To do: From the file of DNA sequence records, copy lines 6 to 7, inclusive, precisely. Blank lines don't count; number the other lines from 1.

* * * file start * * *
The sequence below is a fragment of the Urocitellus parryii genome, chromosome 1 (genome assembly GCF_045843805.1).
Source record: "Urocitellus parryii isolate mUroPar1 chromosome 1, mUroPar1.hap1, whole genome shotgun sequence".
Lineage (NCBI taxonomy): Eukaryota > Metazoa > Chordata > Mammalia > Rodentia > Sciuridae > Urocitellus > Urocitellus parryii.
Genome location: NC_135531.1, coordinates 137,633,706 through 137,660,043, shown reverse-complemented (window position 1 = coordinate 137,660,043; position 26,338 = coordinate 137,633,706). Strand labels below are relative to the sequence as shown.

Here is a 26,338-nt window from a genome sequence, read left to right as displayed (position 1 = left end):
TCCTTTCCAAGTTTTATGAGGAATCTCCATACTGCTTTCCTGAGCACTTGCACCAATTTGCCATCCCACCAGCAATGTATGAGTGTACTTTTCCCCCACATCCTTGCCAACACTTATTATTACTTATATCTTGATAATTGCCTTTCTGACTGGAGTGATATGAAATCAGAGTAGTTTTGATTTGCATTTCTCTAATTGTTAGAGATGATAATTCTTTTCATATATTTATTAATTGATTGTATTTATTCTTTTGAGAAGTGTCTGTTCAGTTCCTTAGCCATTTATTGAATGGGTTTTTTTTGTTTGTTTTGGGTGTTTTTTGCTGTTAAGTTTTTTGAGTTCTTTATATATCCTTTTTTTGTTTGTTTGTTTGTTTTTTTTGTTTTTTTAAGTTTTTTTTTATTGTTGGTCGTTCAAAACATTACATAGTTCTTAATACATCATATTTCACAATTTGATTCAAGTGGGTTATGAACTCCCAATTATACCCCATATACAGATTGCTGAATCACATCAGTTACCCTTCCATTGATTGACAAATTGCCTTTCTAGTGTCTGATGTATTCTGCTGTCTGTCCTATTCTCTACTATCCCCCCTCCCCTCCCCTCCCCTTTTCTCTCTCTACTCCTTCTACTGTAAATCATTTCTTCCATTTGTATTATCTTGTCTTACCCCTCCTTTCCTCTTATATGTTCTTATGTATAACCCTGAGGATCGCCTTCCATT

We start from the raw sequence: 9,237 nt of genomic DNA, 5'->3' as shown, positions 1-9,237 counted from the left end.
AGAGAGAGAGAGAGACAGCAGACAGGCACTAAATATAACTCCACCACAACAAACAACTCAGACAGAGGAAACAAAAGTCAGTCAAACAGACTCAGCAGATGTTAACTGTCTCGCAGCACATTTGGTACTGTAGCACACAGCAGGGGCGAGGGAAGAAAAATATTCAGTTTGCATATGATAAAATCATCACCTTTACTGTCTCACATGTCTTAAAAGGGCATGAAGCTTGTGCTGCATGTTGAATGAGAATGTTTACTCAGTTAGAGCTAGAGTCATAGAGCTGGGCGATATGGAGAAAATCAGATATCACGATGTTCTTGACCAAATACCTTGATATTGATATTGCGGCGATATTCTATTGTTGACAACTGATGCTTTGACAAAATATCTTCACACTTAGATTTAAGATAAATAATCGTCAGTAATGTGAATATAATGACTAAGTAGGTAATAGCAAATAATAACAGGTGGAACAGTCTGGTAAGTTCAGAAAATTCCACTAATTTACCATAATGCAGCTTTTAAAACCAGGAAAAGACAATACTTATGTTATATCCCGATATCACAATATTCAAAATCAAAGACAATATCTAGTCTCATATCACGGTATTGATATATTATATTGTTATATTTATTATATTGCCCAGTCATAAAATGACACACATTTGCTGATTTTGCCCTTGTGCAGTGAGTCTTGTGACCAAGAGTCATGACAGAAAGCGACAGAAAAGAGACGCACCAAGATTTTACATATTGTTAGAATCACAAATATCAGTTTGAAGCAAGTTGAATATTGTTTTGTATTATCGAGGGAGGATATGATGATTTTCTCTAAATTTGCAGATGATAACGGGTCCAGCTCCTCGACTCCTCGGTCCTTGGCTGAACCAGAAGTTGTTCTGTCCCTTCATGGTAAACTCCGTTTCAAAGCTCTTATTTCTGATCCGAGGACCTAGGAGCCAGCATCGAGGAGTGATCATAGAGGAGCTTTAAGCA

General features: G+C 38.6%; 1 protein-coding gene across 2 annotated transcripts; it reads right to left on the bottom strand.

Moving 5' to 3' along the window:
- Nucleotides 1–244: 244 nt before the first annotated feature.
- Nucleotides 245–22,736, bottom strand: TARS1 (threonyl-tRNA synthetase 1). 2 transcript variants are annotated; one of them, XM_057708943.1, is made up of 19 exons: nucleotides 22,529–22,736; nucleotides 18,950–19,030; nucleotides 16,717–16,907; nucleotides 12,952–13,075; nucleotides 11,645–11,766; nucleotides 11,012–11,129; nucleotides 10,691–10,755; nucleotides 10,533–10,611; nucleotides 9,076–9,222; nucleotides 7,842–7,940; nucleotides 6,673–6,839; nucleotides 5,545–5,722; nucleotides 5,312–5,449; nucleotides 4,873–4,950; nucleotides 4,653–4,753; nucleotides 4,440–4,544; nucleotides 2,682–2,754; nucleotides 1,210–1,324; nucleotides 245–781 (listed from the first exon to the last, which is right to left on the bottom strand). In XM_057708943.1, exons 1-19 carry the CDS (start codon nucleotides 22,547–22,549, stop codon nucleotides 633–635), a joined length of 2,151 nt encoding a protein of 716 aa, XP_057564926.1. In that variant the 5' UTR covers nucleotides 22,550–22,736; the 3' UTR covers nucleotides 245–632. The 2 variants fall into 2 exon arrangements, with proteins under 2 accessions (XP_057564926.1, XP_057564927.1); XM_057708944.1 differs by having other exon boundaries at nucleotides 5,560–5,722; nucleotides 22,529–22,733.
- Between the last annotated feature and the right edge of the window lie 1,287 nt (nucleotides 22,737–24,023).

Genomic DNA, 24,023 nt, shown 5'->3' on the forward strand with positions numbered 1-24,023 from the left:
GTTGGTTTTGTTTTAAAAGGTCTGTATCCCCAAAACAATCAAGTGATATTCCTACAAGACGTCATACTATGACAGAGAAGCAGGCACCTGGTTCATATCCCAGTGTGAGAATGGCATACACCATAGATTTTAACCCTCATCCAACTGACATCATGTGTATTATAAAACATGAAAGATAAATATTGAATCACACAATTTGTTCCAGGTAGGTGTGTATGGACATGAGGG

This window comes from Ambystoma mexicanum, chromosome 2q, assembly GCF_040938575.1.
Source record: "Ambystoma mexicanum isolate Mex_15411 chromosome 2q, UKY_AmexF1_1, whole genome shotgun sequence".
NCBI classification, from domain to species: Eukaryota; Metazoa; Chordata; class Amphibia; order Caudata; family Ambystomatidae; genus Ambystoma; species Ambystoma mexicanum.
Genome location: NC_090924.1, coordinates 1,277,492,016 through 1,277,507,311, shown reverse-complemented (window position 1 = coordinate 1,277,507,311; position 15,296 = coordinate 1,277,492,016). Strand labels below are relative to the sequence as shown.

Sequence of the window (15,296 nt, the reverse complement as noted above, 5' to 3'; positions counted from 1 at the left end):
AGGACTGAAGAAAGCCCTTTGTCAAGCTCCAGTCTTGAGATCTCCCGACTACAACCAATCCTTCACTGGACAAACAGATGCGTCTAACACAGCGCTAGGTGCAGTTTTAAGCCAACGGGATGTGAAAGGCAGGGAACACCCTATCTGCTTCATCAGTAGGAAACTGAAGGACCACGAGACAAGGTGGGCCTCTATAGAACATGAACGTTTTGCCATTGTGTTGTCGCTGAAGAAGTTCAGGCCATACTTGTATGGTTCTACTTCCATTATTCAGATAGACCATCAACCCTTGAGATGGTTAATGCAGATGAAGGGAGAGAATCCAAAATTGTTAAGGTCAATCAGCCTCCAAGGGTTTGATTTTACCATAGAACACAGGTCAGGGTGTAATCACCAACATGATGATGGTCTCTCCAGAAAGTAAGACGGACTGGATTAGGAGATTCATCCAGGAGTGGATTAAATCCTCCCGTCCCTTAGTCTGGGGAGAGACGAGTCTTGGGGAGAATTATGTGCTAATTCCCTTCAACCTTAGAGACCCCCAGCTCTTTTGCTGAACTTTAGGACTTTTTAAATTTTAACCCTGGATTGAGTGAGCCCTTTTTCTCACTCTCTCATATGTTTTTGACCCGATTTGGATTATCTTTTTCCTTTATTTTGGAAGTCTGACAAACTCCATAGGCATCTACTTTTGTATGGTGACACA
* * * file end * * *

TCCTTTCCAAGTTTTATGAGGAATCTCCATACTGCTTTCCTGAGCACTTGCACCAATTTGCCATCCCACCAGCAATGTATGAGTGTACTTTTCCCCCACATCCTTGCCAACACTTATTATTACTTATATCTTGATAATTGCCTTTCTGACTGGAGTGATATGAAATCAGAGTAGTTTTGATTTGCATTTCTCTAATTGTTAGAGATGATAATTCTTTTCATATATTTATTAATTGATTGTATTTATTCTTTTGAGAAGTGTCTGTTCAGTTCCTTAGCCATTTATTGAATGGGTTTTTTTTGTTTGTTTTGGGTGTTTTTTGCTGTTAAGTTTTTTGAGTTCTTTATATATCCTTTTTTTGTTTGTTTGTTTGTTTTTTTTGTTTTTTTAAGTTTTTTTTTATTGTTGGTCGTTCAAAACATTACATAGTTCTTAATACATCATATTTCACAATTTGATTCAAGTGGGTTATGAACTCCCAATTATACCCCATATACAGATTGCTGAATCACATCAGTTACCCTTCCATTGATTGACAAATTGCCTTTCTAGTGTCTGATGTATTCTGCTGTCTGTCCTATTCTCTACTATCCCCCCTCCCCTCCCCTCCCCTTTTCTCTCTCTACTCCTTCTACTGTAAATCATTTCTTCCATTTGTATTATCTTGTCTTACCCCTCCTTTCCTCTTATATGTTCTTATGTATAACCCTGAGGATCGCCTTCCATT

We start from the raw sequence: 9,237 nt of genomic DNA, 5'->3' as shown, positions 1-9,237 counted from the left end.